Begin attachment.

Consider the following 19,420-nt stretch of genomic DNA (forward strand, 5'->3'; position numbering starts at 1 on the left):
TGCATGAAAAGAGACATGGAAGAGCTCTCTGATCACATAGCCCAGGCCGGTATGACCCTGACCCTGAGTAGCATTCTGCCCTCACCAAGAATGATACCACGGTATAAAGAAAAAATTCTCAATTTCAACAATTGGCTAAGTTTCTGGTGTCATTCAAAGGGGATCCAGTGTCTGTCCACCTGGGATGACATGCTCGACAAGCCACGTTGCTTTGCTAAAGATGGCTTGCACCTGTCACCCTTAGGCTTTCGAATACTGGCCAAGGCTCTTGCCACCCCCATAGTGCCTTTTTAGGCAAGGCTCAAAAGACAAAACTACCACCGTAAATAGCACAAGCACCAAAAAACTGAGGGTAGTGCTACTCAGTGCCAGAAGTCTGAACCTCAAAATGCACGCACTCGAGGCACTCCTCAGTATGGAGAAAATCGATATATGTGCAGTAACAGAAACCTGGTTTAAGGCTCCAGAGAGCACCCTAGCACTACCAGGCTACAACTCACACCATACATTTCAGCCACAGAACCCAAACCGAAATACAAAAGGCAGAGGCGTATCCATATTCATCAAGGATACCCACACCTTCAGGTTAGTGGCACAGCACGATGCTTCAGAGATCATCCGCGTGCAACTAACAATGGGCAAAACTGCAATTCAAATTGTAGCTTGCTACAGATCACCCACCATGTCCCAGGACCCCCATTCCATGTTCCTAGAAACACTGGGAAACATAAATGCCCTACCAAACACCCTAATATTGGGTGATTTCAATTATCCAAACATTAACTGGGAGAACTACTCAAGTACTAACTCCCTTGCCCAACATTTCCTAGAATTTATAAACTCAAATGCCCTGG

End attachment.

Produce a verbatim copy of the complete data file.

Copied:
Consider the following 19,420-nt stretch of genomic DNA (forward strand, 5'->3'; position numbering starts at 1 on the left):
TGCATGAAAAGAGACATGGAAGAGCTCTCTGATCACATAGCCCAGGCCGGTATGACCCTGACCCTGAGTAGCATTCTGCCCTCACCAAGAATGATACCACGGTATAAAGAAAAAATTCTCAATTTCAACAATTGGCTAAGTTTCTGGTGTCATTCAAAGGGGATCCAGTGTCTGTCCACCTGGGATGACATGCTCGACAAGCCACGTTGCTTTGCTAAAGATGGCTTGCACCTGTCACCCTTAGGCTTTCGAATACTGGCCAAGGCTCTTGCCACCCCCATAGTGCCTTTTTAGGCAAGGCTCAAAAGACAAAACTACCACCGTAAATAGCACAAGCACCAAAAAACTGAGGGTAGTGCTACTCAGTGCCAGAAGTCTGAACCTCAAAATGCACGCACTCGAGGCACTCCTCAGTATGGAGAAAATCGATATATGTGCAGTAACAGAAACCTGGTTTAAGGCTCCAGAGAGCACCCTAGCACTACCAGGCTACAACTCACACCATACATTTCAGCCACAGAACCCAAACCGAAATACAAAAGGCAGAGGCGTATCCATATTCATCAAGGATACCCACACCTTCAGGTTAGTGGCACAGCACGATGCTTCAGAGATCATCCGCGTGCAACTAACAATGGGCAAAACTGCAATTCAAATTGTAGCTTGCTACAGATCACCCACCATGTCCCAGGACCCCCATTCCATGTTCCTAGAAACACTGGGAAACATAAATGCCCTACCAAACACCCTAATATTGGGTGATTTCAATTATCCAAACATTAACTGGGAGAACTACTCAAGTACTAACTCCCTTGCCCAACATTTCCTAGAATTTATAAACTCAAATGCCCTGG